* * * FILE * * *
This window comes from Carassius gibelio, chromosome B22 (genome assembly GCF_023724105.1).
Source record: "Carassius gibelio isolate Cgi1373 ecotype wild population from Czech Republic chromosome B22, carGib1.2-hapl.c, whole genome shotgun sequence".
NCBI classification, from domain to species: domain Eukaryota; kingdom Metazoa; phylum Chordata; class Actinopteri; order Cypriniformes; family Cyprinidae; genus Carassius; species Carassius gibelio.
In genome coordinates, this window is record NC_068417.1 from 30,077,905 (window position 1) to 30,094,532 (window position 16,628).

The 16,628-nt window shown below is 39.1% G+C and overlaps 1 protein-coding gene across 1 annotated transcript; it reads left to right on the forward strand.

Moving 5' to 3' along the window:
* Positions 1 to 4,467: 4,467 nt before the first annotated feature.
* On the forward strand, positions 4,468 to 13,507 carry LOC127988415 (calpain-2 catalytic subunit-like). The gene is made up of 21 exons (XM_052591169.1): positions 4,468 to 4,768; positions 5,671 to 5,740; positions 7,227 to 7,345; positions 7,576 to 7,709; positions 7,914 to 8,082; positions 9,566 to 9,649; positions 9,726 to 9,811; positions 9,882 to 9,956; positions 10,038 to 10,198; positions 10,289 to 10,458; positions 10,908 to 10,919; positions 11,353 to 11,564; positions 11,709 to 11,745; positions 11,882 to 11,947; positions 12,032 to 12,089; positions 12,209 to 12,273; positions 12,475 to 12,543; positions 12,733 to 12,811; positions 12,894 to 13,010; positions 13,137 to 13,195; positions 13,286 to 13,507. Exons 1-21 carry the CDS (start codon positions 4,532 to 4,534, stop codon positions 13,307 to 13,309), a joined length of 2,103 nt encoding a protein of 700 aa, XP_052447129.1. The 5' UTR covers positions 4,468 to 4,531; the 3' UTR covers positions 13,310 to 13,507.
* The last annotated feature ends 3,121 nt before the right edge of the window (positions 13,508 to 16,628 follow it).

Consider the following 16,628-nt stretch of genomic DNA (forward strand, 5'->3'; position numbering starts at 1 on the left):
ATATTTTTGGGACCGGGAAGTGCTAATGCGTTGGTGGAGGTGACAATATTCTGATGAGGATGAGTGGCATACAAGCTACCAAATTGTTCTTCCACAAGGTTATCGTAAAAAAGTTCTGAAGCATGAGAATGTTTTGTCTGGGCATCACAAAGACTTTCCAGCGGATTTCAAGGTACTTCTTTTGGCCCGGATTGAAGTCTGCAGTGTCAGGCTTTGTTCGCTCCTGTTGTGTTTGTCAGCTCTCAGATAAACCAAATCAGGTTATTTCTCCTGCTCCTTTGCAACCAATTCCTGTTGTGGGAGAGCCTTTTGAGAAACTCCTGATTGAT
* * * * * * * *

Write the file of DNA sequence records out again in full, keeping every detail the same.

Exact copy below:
This window comes from Carassius gibelio, chromosome B22 (genome assembly GCF_023724105.1).
Source record: "Carassius gibelio isolate Cgi1373 ecotype wild population from Czech Republic chromosome B22, carGib1.2-hapl.c, whole genome shotgun sequence".
NCBI classification, from domain to species: domain Eukaryota; kingdom Metazoa; phylum Chordata; class Actinopteri; order Cypriniformes; family Cyprinidae; genus Carassius; species Carassius gibelio.
In genome coordinates, this window is record NC_068417.1 from 30,077,905 (window position 1) to 30,094,532 (window position 16,628).

The 16,628-nt window shown below is 39.1% G+C and overlaps 1 protein-coding gene across 1 annotated transcript; it reads left to right on the forward strand.

Moving 5' to 3' along the window:
* Positions 1 to 4,467: 4,467 nt before the first annotated feature.
* On the forward strand, positions 4,468 to 13,507 carry LOC127988415 (calpain-2 catalytic subunit-like). The gene is made up of 21 exons (XM_052591169.1): positions 4,468 to 4,768; positions 5,671 to 5,740; positions 7,227 to 7,345; positions 7,576 to 7,709; positions 7,914 to 8,082; positions 9,566 to 9,649; positions 9,726 to 9,811; positions 9,882 to 9,956; positions 10,038 to 10,198; positions 10,289 to 10,458; positions 10,908 to 10,919; positions 11,353 to 11,564; positions 11,709 to 11,745; positions 11,882 to 11,947; positions 12,032 to 12,089; positions 12,209 to 12,273; positions 12,475 to 12,543; positions 12,733 to 12,811; positions 12,894 to 13,010; positions 13,137 to 13,195; positions 13,286 to 13,507. Exons 1-21 carry the CDS (start codon positions 4,532 to 4,534, stop codon positions 13,307 to 13,309), a joined length of 2,103 nt encoding a protein of 700 aa, XP_052447129.1. The 5' UTR covers positions 4,468 to 4,531; the 3' UTR covers positions 13,310 to 13,507.
* The last annotated feature ends 3,121 nt before the right edge of the window (positions 13,508 to 16,628 follow it).

Consider the following 16,628-nt stretch of genomic DNA (forward strand, 5'->3'; position numbering starts at 1 on the left):
ATATTTTTGGGACCGGGAAGTGCTAATGCGTTGGTGGAGGTGACAATATTCTGATGAGGATGAGTGGCATACAAGCTACCAAATTGTTCTTCCACAAGGTTATCGTAAAAAAGTTCTGAAGCATGAGAATGTTTTGTCTGGGCATCACAAAGACTTTCCAGCGGATTTCAAGGTACTTCTTTTGGCCCGGATTGAAGTCTGCAGTGTCAGGCTTTGTTCGCTCCTGTTGTGTTTGTCAGCTCTCAGATAAACCAAATCAGGTTATTTCTCCTGCTCCTTTGCAACCAATTCCTGTTGTGGGAGAGCCTTTTGAGAAACTCCTGATTGAT